Cultivating prohibited plants is a serious criminal offence for which you need an expert drug lawyer. Australian Criminal Law Group has the best criminal lawyers in Sydney for cultivation offences.
We get the best result whether you’re charged with having a few plants in the backyard or a dozen drug houses with hydroponics. We beat charges by attacking informant witnesses and police putting forward weak evidence. We challenge phone taps and text messages when the police falsely claim they contain codes. We put you as far away from the property where the drugs are found as possible.
If you intend to plead guilty to a cultivation charge, depending on the seriousness, we have cultivation offences dismissed without convictions, and without our clients being sentenced to prison. Read more about having no conviction recorded for Cultivating prohibited plants.
Pleading not guilty to Cultivating Prohibited Plants
You will be found not guilty of the offence of Cultivate prohibited plant if the police cannot prove beyond reasonable doubt you:
- Cultivated, or knowingly took part in the cultivation of a prohibited plant; or
- Supplied or knowingly took part in the supply of a prohibited plant; or
- Have a prohibited plant in your possession; and
- The number of plants (if applicable).
Cultivate includes sow or scatter seed, plant, grow, tend, nurture or harvest.
Supply includes sell and distribute, and also includes agreeing to supply, or offering to supply, or keeping or having in possession for supply, or sending, forwarding, delivering or receiving for supply, or authorising, directing, causing, suffering, permitting or attempting any of those acts or things.
Why is the number of plants important for a Cultivating Prohibited Plants Charge?
The number of plants in Cultivate prohibited plant cases is vital. The number of plants determines what the maximum penalty is, whether the deeming provision applies, and whether the case is finished in the Local or District Court.
What is a deemed supply of Prohibited Plants?
The Drugs (Misuse and Trafficking) Act 1985 contains what is known as a deeming provision. What this means is that if there are more than 50 plants, the plants will be deemed to be for supply even if there is no other evidence of the drugs being for supply. The logic behind this provision is that a person is unlikely to have large quantities of drugs solely for personal use. Where the amount of the drug is not less than 50 plants, you will have to prove on the balance of probabilities that you had the drug otherwise than for supply.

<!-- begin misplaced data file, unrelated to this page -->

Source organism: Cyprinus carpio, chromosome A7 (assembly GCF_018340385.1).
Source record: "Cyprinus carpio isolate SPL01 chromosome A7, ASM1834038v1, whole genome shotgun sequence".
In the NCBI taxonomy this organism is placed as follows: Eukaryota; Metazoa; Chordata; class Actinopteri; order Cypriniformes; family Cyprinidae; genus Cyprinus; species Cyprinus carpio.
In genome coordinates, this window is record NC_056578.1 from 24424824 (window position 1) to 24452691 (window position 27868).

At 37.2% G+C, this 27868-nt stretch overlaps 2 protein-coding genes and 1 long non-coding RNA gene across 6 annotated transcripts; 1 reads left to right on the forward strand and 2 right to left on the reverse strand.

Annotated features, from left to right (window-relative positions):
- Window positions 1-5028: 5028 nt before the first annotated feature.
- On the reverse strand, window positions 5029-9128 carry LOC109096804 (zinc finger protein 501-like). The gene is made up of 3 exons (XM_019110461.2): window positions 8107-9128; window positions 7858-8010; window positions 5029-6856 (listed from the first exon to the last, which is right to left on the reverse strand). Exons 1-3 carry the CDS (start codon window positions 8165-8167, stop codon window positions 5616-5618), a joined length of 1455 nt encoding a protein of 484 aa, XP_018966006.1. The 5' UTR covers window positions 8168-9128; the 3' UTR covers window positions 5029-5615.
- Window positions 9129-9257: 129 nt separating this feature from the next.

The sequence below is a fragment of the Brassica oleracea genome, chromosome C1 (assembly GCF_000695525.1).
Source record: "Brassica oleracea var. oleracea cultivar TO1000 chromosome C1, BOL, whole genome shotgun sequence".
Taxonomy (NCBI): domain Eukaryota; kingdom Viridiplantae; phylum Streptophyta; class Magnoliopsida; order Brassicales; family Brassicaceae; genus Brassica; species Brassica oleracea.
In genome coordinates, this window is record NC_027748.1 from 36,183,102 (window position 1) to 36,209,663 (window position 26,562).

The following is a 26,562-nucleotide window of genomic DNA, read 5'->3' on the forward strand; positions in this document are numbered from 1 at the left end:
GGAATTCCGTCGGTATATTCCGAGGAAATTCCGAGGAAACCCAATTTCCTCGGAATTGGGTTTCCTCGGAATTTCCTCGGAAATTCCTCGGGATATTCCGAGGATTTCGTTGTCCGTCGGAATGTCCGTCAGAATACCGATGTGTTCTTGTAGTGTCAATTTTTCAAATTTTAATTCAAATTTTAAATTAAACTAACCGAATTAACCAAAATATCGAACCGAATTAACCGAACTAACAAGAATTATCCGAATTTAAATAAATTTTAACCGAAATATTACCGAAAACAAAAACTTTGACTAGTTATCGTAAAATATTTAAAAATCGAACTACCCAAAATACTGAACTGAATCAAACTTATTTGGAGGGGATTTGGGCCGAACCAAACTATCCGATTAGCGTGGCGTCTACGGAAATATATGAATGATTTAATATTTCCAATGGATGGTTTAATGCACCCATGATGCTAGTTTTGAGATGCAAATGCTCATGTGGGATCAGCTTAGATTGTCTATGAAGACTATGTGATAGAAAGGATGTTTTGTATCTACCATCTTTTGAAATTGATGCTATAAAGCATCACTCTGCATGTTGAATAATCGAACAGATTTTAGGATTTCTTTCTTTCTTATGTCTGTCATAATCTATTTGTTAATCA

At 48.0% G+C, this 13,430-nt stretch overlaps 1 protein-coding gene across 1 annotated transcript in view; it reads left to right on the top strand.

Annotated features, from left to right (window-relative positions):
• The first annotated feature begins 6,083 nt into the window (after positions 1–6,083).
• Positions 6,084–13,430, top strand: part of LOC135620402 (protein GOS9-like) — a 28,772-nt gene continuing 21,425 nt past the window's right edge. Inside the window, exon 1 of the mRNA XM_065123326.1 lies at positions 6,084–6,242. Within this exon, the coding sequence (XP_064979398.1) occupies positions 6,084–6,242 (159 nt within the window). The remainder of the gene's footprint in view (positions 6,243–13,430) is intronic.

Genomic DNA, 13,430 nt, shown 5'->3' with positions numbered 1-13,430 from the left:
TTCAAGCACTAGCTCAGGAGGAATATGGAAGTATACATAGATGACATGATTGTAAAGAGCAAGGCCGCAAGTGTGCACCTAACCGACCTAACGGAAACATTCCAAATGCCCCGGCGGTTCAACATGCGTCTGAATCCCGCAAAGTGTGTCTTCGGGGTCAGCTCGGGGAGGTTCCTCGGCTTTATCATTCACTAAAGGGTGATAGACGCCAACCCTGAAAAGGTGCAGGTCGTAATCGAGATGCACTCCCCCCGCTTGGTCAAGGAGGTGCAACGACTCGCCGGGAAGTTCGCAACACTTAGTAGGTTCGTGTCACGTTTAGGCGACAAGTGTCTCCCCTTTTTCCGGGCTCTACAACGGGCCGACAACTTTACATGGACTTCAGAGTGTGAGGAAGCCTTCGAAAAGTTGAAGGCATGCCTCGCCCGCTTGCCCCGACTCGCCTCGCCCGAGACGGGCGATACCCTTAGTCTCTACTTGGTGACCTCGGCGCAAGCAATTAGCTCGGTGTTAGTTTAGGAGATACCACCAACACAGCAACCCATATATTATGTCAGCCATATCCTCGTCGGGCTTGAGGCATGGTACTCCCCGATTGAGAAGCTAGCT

Pleading guilty to charges relating to illegal plants
If you agree that you have committed the offence (and the police are able to prove so), it is best to plead guilty as you will normally receive a discount on sentence and it will demonstrate remorse and contrition. Our experienced solicitors can negotiate with prosecutors for you to plead guilty to less serious facts or even a less serious charge.
The maximum penalties for the offence of Cultivate prohibited plant depends on the number of plants and ranges from two years to 20 years imprisonment. Where the number of plants is less than a commercial quantity, the offence may be dealt with in the Local Court and the maximum penalty will be two years imprisonment and/or a fine.
Read about all the sentencing options that a court has, including about having no conviction recorded.
Do I need references for my Prohibited Plants court case?
We believe references are an extremely important part of a plea of guilty in court. Read more about how to write a good reference.
Why choose Australian Criminal Law Group?
Our criminal lawyers are experts at obtaining the best outcome possible for cultivation. For these offences, a good lawyer can be the difference between a conviction and no criminal record and freedom or gaol. To discuss your charge of cultivation, call Australian Criminal Law Group at our Sydney, Parramatta, and Blacktown offices or make a website inquiry today.